Dan left the Army and after a long period of recuperation, Dan finished college. Forced to give up his dream of practicing medicine, he decided to study law. He was elected to the U.S. House of Representatives from Hawaii in 1959—Congress’s first Japanese-American—and to the Senate in 1962.
On June 21, 2000, as part of a reevaluation of the military accomplishments of Asian Americans in World War II, Senator Inouye was presented with the Medal of Honor by President Bill Clinton for his heroism in Italy more than half a century earlier.
Inouye, Daniel K.
Rank and organization: Second Lieutenant, U.S. Army, Company E, 442nd Infantry. Place and date: San Terenzo, Italy, 21 April 1945. Birth: 7 September 1924, Honolulu, Hawaii. Entered service at: Honolulu, Hawaii.
Second Lieutenant Daniel K. Inouye distinguished himself by extraordinary heroism in action on 21 April 1945, in the vicinity of San Terenzo, Italy. While attacking a defended ridge guarding an important road junction, Second Lieutenant Inouye skillfully directed his platoon through a hail of automatic weapon and small arms fire, in a swift enveloping movement that resulted in the capture of an artillery and mortar post and brought his men to within 40 yards of the hostile force. Emplaced in bunkers and rock formations, the enemy halted the advance with crossfire from three machine guns. With complete disregard for his personal safety, Second Lieutenant Inouye crawled up the treacherous slope to within five yards of the nearest machine gun and hurled two grenades, destroying the emplacement. Before the enemy could retaliate, he stood up and neutralized a second machine gun nest. Although wounded by a sniper’s bullet, he continued to engage other hostile positions at close range until an exploding grenade shattered his right arm. Despite the intense pain, he refused evacuation and continued to direct his platoon until enemy resistance was broken and his men were again deployed in defensive positions. In the attack, 25 enemy soldiers were killed and eight others captured. By his gallant, aggressive tactics and by his indomitable leadership, Second Lieutenant Inouye enabled his platoon to advance through formidable resistance, and was instrumental in the capture of the ridge. Second Lieutenant Inouye’s extraordinary heroism and devotion to duty are in keeping with the highest traditions of military service and reflect great credit on him, his unit, and the United States Army.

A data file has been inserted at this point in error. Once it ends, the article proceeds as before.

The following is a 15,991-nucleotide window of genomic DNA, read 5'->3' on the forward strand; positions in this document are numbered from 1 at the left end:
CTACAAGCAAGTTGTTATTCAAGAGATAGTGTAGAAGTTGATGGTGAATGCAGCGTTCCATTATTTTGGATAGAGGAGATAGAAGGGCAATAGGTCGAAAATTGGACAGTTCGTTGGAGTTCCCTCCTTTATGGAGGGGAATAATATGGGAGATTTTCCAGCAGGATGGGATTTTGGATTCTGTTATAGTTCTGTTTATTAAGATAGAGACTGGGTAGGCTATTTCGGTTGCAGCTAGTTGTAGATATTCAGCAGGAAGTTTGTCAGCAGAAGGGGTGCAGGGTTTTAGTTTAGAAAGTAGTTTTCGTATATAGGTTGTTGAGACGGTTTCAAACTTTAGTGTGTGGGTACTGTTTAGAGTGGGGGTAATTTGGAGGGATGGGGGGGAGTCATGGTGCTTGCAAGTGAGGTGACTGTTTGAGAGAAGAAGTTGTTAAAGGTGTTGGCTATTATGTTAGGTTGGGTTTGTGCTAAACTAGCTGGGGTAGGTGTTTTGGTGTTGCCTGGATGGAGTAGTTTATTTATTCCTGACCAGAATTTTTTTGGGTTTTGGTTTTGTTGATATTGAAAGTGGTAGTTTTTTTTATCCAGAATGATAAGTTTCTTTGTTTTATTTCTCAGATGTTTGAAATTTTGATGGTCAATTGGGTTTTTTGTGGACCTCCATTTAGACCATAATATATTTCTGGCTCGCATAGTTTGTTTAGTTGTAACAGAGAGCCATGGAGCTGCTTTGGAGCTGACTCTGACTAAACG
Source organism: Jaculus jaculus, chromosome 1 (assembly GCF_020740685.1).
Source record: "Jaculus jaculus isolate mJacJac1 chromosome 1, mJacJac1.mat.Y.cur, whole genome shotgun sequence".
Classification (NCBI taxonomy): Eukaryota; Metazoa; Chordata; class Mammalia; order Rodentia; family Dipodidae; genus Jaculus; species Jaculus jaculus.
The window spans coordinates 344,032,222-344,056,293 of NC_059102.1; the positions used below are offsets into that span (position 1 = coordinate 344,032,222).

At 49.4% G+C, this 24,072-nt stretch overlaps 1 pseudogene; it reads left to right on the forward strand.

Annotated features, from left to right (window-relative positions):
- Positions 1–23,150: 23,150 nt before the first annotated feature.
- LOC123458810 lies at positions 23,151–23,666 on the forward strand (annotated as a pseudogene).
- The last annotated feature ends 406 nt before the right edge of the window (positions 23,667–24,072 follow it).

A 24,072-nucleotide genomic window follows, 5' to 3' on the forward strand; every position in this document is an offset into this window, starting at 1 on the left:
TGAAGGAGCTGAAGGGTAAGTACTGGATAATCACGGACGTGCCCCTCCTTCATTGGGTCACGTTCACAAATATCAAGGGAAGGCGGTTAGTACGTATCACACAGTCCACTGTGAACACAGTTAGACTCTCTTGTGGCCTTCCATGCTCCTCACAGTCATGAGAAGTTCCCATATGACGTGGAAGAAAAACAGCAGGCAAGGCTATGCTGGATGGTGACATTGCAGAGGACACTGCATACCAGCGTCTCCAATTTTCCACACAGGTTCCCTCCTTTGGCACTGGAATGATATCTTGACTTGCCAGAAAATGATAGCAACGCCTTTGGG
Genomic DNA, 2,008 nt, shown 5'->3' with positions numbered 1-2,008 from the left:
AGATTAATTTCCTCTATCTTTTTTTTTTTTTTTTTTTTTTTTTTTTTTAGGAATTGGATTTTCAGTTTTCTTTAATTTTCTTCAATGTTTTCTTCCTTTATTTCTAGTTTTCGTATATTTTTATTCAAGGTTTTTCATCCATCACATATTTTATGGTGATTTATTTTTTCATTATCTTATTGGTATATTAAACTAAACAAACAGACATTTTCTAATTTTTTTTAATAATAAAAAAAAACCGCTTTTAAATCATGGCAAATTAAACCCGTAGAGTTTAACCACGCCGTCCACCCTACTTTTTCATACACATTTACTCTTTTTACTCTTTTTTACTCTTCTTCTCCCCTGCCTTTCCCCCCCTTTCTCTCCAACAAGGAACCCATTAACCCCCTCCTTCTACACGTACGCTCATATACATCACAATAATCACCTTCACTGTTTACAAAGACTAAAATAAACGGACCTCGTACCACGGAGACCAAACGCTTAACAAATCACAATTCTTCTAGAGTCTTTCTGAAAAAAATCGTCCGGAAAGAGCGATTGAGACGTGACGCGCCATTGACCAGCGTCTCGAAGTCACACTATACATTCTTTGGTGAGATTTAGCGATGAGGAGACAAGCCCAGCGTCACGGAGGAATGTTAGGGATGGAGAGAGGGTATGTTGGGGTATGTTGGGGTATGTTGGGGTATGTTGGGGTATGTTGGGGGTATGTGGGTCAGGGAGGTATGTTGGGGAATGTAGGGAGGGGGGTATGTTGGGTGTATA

Senator Daniel Inouye also received the Bronze Star, the Purple Heart, and the Distinguished Service Cross.
Where I come from they would have said he had grit, here in Hawaii they say he has nui loa wiwo ‘ole, lots of courage.
Author: Duane Vachon
Duane A. Vachon PhD is a psychologist and a Secular Franciscan. He has several books published and has had hundreds of articles on social justice and spiritual issues published. His Doctoral thesis on ethics has set the standard at many universities. Reach Dr. Vachon at firstname.lastname@example.org